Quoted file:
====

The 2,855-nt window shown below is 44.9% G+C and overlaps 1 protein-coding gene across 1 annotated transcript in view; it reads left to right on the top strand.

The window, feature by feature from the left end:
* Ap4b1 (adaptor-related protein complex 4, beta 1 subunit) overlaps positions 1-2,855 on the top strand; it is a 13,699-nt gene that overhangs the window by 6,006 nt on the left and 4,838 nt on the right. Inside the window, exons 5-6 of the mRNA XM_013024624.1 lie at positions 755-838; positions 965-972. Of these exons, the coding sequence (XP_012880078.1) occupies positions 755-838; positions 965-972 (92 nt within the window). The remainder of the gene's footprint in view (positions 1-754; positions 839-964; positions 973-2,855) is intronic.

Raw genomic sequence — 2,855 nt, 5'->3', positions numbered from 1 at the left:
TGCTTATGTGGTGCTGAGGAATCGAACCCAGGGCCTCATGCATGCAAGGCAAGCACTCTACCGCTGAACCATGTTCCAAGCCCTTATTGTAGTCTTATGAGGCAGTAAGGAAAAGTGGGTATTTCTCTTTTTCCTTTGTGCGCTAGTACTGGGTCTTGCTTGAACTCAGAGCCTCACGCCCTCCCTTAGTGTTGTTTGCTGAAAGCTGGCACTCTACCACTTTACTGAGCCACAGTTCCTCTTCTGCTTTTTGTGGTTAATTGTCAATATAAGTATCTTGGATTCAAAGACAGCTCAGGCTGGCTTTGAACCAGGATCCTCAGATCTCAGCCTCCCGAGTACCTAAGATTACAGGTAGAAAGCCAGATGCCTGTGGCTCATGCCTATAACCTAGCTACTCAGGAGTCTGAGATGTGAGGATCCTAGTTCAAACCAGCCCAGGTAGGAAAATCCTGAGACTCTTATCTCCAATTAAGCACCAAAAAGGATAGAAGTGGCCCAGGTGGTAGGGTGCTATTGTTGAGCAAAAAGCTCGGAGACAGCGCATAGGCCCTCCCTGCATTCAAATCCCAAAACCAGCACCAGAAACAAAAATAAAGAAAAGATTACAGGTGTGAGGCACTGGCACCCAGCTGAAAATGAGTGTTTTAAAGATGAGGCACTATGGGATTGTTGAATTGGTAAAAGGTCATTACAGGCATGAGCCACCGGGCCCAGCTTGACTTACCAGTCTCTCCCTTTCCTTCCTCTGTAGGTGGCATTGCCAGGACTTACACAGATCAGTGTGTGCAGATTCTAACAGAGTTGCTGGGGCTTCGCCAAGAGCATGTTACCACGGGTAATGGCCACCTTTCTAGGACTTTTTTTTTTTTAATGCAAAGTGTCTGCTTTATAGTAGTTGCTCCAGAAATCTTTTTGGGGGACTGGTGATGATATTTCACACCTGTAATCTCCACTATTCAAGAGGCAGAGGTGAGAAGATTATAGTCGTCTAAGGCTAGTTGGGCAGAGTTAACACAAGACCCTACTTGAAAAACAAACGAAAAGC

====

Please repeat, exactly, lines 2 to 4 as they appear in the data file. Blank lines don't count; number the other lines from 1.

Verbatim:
The window, feature by feature from the left end:
* Ap4b1 (adaptor-related protein complex 4, beta 1 subunit) overlaps positions 1-2,855 on the top strand; it is a 13,699-nt gene that overhangs the window by 6,006 nt on the left and 4,838 nt on the right. Inside the window, exons 5-6 of the mRNA XM_013024624.1 lie at positions 755-838; positions 965-972. Of these exons, the coding sequence (XP_012880078.1) occupies positions 755-838; positions 965-972 (92 nt within the window). The remainder of the gene's footprint in view (positions 1-754; positions 839-964; positions 973-2,855) is intronic.

Raw genomic sequence — 2,855 nt, 5'->3', positions numbered from 1 at the left: